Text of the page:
Norm_Brodsky  industries  life_cycle  growth  product_category  new_categories  mature_industries 
may 2009 by jerryking
Salary Survey: Show Us the Money!
December 23, 2008 | Food in Canada| By Food in Canada staff
compensation  surveys  food  industries  salaries 
may 2009 by jerryking
Big Changes at the High End
AUGUST 16, 2007 | WSJ.com | by RICHARD NALLEY

Luxury goods industry--the only area in which it is possible to make luxury margins--has consolidated into conglomerates.
luxury  consolidation  Outsourcing  counterfeits  book_reviews  branding  PPR  LVMH  high-end  industries 
april 2009 by jerryking
Value play or value trap? Start by looking at the customers
Saturday, February 24, 2007 | The Globe & Mail | AVNER
MANDELMAN

Article reinforces the importance of industry analysis. "the quality of
the business." Some businesses are good, some businesses are not good,
and some are downright lousy".
Avner_Mandelman  research  analysis  industries  value_investing/investors 
march 2009 by jerryking
Palm-Oil Plantations Plan Merger
posted by admin on 28/11/06 on the Ciptapangan Portal. Also
related to , "Malaysian Palm-Oil Deal Aims to Improve Business
Efficiencies," which appeared on Nov. 29, 2006, WSJ article pg. B3D, " "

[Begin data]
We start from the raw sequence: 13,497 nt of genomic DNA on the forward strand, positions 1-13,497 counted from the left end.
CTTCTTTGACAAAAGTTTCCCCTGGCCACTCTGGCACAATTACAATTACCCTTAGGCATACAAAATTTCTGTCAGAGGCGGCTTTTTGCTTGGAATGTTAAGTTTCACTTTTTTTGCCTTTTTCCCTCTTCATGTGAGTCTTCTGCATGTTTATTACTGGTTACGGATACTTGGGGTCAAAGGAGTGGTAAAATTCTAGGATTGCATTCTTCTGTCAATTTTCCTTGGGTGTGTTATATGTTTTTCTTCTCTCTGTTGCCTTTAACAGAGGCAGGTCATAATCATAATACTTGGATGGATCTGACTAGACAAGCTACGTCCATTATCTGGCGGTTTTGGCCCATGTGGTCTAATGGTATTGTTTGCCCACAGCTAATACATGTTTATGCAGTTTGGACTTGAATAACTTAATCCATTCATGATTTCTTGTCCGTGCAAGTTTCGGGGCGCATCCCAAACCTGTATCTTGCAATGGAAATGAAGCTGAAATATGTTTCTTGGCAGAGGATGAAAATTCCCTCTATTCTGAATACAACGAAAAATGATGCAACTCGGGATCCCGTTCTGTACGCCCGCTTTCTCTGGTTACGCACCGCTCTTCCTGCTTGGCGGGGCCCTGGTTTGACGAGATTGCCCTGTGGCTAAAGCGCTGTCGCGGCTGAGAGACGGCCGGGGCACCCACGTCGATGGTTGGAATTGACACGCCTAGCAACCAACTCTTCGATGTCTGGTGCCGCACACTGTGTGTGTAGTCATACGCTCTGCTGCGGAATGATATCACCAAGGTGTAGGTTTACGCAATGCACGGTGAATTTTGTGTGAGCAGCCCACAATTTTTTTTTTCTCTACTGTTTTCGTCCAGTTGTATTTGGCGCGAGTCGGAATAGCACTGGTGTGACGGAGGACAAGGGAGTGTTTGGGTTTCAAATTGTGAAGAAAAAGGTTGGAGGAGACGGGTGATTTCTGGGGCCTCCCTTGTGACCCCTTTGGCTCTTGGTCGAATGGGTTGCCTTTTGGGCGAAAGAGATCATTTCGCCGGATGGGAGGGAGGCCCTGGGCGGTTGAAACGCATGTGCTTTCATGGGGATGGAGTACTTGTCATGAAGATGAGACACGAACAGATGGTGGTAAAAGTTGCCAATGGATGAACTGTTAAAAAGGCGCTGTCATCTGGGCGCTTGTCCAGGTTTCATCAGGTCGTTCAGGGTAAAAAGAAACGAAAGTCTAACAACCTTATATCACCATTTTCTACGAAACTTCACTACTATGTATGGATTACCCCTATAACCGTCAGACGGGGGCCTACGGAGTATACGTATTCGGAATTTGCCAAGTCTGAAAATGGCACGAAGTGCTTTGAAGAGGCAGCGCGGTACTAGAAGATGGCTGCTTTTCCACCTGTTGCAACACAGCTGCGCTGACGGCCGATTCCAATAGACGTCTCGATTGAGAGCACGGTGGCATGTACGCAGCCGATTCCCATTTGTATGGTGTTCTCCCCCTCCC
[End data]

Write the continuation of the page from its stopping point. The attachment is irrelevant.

by E-Ling Liaw, Elffie Chew and Carolyn Lim.
palm_oil  Malaysia  consolidation  industries 
march 2009 by jerryking
Playing with nature
February 23, 2009 by RASHA MOURTADA.

Adam Bienenstock's, founder of Gardens For Living, goal is to bring children and nature together through the installation of natural playgrounds in urban and suburban Toronto. .....Forget plastic and iron. Natural playgrounds are constructed with fallen logs, trees and shrubs and are built into the ground itself. (A slide built into the slope of a hill, for example.) Bugs are intentionally introduced and musical instruments and art are incorporated into the landscape.

"Whereas traditional playgrounds might use 13% of the actual space in the playground, we use closer to 95%" says Mr. Bienenstock, who has 10 year-round employees and 15 seasonal workers.....Today, Gardens For Living works exclusively on natural playgrounds. Last year, that involved 60 projects, including consulting, installation and design projects, but the company is also involved in policy work and education initiatives.
business_development  Rasha_Mourtada  industries  landscapes  playgrounds 
february 2009 by jerryking
From Shock to Action - Floyd Norris Blog - NYTimes.com
January 31, 2009, NYT blog post by Floyd Norris on the
seven-step progression experienced by industries undergoing structural
change.